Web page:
MUSIC COPYRIGHT LAWS: Restaurant / Bar
History of Licenses, Music Copyrights Clearance Organizations, Music Mechanical Rights Societies and Collection Agencies, Music Performing Rights Societies, The History of ASCAP and BMI.
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Are you a restaurant or a bar? Do you want to learn how to escape paying for the music you play. Learn how.
ASCAP, like other music-copyright outfits Broadcast Music Incorporated and Society of European Stage Authors and Composers, has a history of aggressively pursuing licensing fees, often exploring new legal ground. The company, a nonprofit that collects fees for “public performances” of music and then pays royalties to its songwriter and publisher members, is most known for threatening to sue the Girl Scouts over camp songs like “Happy Birthday” in the 1990s.
#2015 HAPPY BIRTHDAY IS NOW FREE TO SING AND PLAY ALL OVER THE WORLD!
Australian Clubs Looking To Play Independent Music To Avoid Insane New Royalties.
We've been discussing how collections societies around the globe have been making a mad dash to get governments to tax more things or to simply massively expand existing collection taxes on music. One stunning example we gave was how the Phonographic Performance Company of Australia (PPCA) was pushing to increase fees by ridiculous amounts (in one example from $125/year to $19,344). Apparently, part of the setup is that clubs and restaurants have to pay a much higher per patron fee, and the number of patrons is based not on the actual number of patrons -- but on capacity. PPCA and others like them continue to insist that all of the value in a restaurant or club comes from the music, and thus those places should pay these extortionate rates, even if actual human beings don't come to fill up the place (so much for the music actually bringing in the crowds). But it looks like at least some clubs in Australia are pushing back. Sambo points us to the news that many are trying to build support for a protest effort where these clubs will only play independent music and avoid all music licensed to the PPCA. Of course, in the US, we've seen ASCAP and BMI tell clubs that do similar things that it doesn't matter -- since they might accidentally play their music. Still, it looks like these kinds of moves, that often would bankrupt these clubs and restaurants, are having an unintended consequence of helping to promote non-PPCA music. So, if you're a musician and you want to get heard in Australia, try licensing your songs under a Creative Commons license or something and highlight that anyone can play the music without having to pay a ridiculous PPCA tax.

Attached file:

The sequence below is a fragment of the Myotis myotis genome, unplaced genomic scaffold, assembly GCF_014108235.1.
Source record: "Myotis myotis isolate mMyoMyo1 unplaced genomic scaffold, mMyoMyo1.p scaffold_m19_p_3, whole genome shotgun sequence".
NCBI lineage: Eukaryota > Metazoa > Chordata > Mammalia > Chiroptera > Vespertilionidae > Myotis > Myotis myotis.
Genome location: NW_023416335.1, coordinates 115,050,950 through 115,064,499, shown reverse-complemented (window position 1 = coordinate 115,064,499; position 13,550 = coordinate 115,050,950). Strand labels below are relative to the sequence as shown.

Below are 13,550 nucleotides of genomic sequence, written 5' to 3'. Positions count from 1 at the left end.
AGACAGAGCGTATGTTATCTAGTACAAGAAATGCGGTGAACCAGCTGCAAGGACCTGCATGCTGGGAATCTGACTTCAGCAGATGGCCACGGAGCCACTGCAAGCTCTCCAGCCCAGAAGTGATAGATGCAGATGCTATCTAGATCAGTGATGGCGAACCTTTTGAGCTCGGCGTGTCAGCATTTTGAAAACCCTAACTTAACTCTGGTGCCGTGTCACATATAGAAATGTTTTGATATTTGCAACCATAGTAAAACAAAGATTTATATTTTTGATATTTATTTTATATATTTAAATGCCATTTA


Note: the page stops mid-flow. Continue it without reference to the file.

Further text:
It's estimated that ASCAP generates nearly $1 billion annually in songwriter and publisher royalties; the company retains less than 15 percent of that number to cover operating expenses.
ASCAP was founded 95 years ago by songwriters who heard their music played all over New York City. But how much do you pay? No one knows.
The Blanket License Enables Creation and Performance : enables licensed venues to pay an annual flat fee with the lowest transactional cost without having to take on the time intensive process of tracking and reporting on every song played.
One License Equals 8.5 Million Works, and Counting : By paying an annual licensing fee [ how much is that?] to ASCAP, a venue is legally entitled to play any of the pieces from the world's largest musical repertory. This means being able to publicly play more than 8.5 million musical works at any time, as much as they want.
Payments Are Based on Individual Needs : ASCAP determines license fees individually based on how a business uses music and its size, capacity, etc. Smaller operations may pay as little as a dollar or two a day.